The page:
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Primer on Servicing the Harmonic Damper

The most forgotten part of a gas or diesel engine during an overhaul is the harmonic balancer or vibration damper. These terms are synonymous. In addition, when the damper is removed and installed, it is common for the wrong procedure to be evoked, causing potential damage.

The purpose of the balancer mounted on the front of the crankshaft is to absorb the natural torsional or twisting vibrations created by the firing impulses of combustion. They are the result of the difference in speed from a piston that is in the compression stroke while another is experiencing the power stroke. It is important to note that at low rpm and high cylinder pressure (as when an engine is being lugged), the oscillation inputs to the crankshaft are at their greatest. The engineering term for this movement is crankshaft torsional vibration. If left unchecked, it can destroy an engine. 

Balancer design

From the outside, the untrained eye would assume that the balancer is a mass of heavy steel with little to no engineering or complexity to it. That could not be further from the truth. It is an exacting and deceptively delicate piece of an engine with a great deal of engineering behind it. The balancer is actually tuned to the oscillation frequency of the engine family it is attached to. This is determined via extensive analysis and is the collective result of the engine’s torque, rpm, crankshaft design, and intended application.

Most light-duty engines (gas and diesel) will employ a balancer that uses an elastomer ring (an inertia ring) that is then surrounded by the metal enclosure. The elasticity of the rubber allows it to act as a dampening material.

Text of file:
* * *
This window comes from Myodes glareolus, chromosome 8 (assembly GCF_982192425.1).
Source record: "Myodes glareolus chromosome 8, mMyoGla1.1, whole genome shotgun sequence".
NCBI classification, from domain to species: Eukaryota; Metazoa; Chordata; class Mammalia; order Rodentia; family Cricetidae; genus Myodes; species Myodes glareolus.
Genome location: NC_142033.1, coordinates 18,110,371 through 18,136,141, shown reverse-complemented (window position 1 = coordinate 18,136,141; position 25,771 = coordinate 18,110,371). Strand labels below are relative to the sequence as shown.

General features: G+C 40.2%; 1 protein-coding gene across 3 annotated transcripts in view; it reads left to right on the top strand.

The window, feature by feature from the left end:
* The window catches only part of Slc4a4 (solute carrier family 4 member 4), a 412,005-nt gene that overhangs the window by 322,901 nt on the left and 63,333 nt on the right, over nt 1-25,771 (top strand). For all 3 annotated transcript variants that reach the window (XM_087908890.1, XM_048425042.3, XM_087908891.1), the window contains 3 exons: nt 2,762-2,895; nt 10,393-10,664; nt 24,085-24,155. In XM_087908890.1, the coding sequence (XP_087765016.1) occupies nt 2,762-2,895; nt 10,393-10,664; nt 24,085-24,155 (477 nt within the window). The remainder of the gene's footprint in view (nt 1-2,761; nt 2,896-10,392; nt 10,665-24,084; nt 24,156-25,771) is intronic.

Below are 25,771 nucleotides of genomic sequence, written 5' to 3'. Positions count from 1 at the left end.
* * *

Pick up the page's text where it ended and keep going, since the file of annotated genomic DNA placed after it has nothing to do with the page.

In contrast, most heavy-duty diesel engines have a viscous damper that employs a silicone fluid in lieu of elastomer. The shearing of the viscous fluid is what creates the dampening action. It is generally accepted that the viscous material is better suited for the increased cylinder pressure experienced by a large diesel engine at low rpm. 

Service is crucial

When removing and installing any damper design, it is necessary to use the proper tools: a damper puller for removal and an installer to put it back on.

Never hammer the damper back on the crankshaft snout. This will damage it and can also impact the crank as it is violently thrown back in its thrust against the rear main cap.

The damper is meant as a consumable. So every engine manufacturer has listed either hours or miles for its replacement, even if no overhaul is taking place. 

A damper’s elastomer design loses its resiliency and the viscous style of its design through countless shear cycles. A worn-out damper often results in bearing failure along with fractures in the crankshaft, especially near the journal oil holes.

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